Influenza activity is rising in Wisconsin and is dominated by influenza A (H1N1). Other than SARS-CoV-2, we are seeing significant levels of rhinovirus and parainfluenza viruses.
Across the U.S. there were 2,584 (4.9%) influenza detections at clinical laboratories, from the 52,451 specimens collected last week. Of detected viruses at public health laboratories, 79.4% were influenza A and 20.6% were influenza B. Among influenza A viruses, 20.7% were H3 and 79.3% were H1. CDC has reported an excellent match between circulating and vaccine strains (H3: 100%; H1: 100%; B: 100%) for this season. As of 11/27/2023, CDC estimates that there have been at least 1.2 million illnesses, 12,000 hospitalizations, and 740 deaths from flu. The percentage of primary care patients with influenza-like illness (ILI) is 4.9% and is above baseline. ILI activity is high in 10 states. Three pediatric deaths, due to influenza A (1) and influenza B (2), have been reported for the 2023-2024 season to date.
Wisconsin has recorded 70 hospitalizations for influenza this season, with 5 individuals admitted to ICU and one needing mechanical ventilation. This is higher than in 2019/2020 at this point (46) and lower than 2022/2023 (199).
The use of rapid influenza testing at this time is tenuous at this time based on low levels of circulating virus. RIDT(+) results should be confirmed using RT-PCR. Use of rapid COVID-19 testing is reasonable and positive results do not need confirmation.
The most common viral causes of acute respiratory infections in Wisconsin primary care practices are rhinoviruses and RSV. For the week ending November 18, 2023, 14.3% of 13,025 specimens tested across Wisconsin and compiled by the Wisconsin State Laboratory of Hygiene and clinical labs were positive for SARS-CoV-2. About 1.3% of primary care patients are presenting with acute diarrheal illness. The most commonly identified gastopathogens are norovirus and Campylobacter.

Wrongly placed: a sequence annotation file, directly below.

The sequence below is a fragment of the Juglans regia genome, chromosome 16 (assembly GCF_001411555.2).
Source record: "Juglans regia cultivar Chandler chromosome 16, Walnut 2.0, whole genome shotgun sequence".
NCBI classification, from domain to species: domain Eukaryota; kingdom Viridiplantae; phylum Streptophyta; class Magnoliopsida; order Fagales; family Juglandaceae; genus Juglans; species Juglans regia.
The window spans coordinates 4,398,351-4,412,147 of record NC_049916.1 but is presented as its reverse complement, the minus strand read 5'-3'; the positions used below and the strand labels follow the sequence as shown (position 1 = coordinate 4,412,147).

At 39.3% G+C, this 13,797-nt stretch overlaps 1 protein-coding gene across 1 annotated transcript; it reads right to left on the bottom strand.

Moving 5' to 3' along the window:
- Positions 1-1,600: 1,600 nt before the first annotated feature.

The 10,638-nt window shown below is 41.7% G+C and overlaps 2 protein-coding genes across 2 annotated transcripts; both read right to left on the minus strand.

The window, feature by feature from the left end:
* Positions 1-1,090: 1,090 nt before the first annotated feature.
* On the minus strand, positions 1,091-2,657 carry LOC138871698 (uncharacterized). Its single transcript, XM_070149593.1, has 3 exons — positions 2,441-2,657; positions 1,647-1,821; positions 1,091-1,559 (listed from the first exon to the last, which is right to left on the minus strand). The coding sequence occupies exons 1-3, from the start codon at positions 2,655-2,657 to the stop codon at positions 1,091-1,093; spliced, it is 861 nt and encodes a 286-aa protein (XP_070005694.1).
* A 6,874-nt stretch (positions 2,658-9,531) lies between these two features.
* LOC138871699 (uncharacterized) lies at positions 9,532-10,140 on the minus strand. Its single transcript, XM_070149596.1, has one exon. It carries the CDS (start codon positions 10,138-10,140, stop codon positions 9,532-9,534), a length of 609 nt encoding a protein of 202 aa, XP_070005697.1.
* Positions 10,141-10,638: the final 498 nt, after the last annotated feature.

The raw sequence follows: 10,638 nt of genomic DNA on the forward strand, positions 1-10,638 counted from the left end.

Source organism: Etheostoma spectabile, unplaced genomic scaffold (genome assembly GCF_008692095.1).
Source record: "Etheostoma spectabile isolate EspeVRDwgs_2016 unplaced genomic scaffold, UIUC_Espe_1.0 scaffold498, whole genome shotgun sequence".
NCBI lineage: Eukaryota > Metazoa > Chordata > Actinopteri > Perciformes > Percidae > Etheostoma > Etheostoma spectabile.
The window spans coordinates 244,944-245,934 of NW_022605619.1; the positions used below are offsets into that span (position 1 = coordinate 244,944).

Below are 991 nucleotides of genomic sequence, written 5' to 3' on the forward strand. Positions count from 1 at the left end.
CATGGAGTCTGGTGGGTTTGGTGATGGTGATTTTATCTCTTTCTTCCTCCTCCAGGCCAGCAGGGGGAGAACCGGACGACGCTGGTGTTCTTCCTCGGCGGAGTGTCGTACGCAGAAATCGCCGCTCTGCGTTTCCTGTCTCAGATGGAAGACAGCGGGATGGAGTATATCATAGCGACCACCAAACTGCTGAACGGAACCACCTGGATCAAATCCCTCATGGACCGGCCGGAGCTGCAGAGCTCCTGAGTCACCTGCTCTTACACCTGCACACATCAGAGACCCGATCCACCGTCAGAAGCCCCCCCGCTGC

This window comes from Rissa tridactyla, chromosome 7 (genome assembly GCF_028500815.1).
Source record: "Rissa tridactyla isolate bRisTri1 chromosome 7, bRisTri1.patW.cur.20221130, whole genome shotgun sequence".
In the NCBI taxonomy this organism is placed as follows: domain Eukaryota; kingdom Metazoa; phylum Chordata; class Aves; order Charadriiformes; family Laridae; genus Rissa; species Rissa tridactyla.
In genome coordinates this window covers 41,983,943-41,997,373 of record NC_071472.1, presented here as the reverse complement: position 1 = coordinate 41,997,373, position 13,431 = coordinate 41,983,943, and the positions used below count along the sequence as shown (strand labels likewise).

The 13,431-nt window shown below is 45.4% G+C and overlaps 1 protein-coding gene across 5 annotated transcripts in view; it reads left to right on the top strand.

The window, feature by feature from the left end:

Over the past 4 weeks the typical ARI case has been 19.8 years old; 83% of patients have been female. 86% of patients identified a sick contact 1-3 days before illness onset and they typically present to the clinic 3.9 days after illness onset. 56% of illnesses are characterized as mild, with 44% having moderate symptoms and 0% having severe symptoms.
|Viruses in Circulation||Percent* in statewide laboratory surveillance||Percent** in primary care surveillance clinics|
The 7-day average for patients hospitalized for COVID-19 in Wisconsin is 348 (rising), with a 7-day average of 35 (10.1%) requiring intensive care.
Across Wisconsin, 609,778 individuals (10.3% of the population) have received the updated 2023/2024 COVID-19 vaccine.
* The weekly influenza update is adapted from an email from Jon Temte, MD, PhD; Chair, Wisconsin Council on Immunization Practices; Professor, Department of Family Medicine and Community Health, University of Wisconsin School of Medicine and Public Health.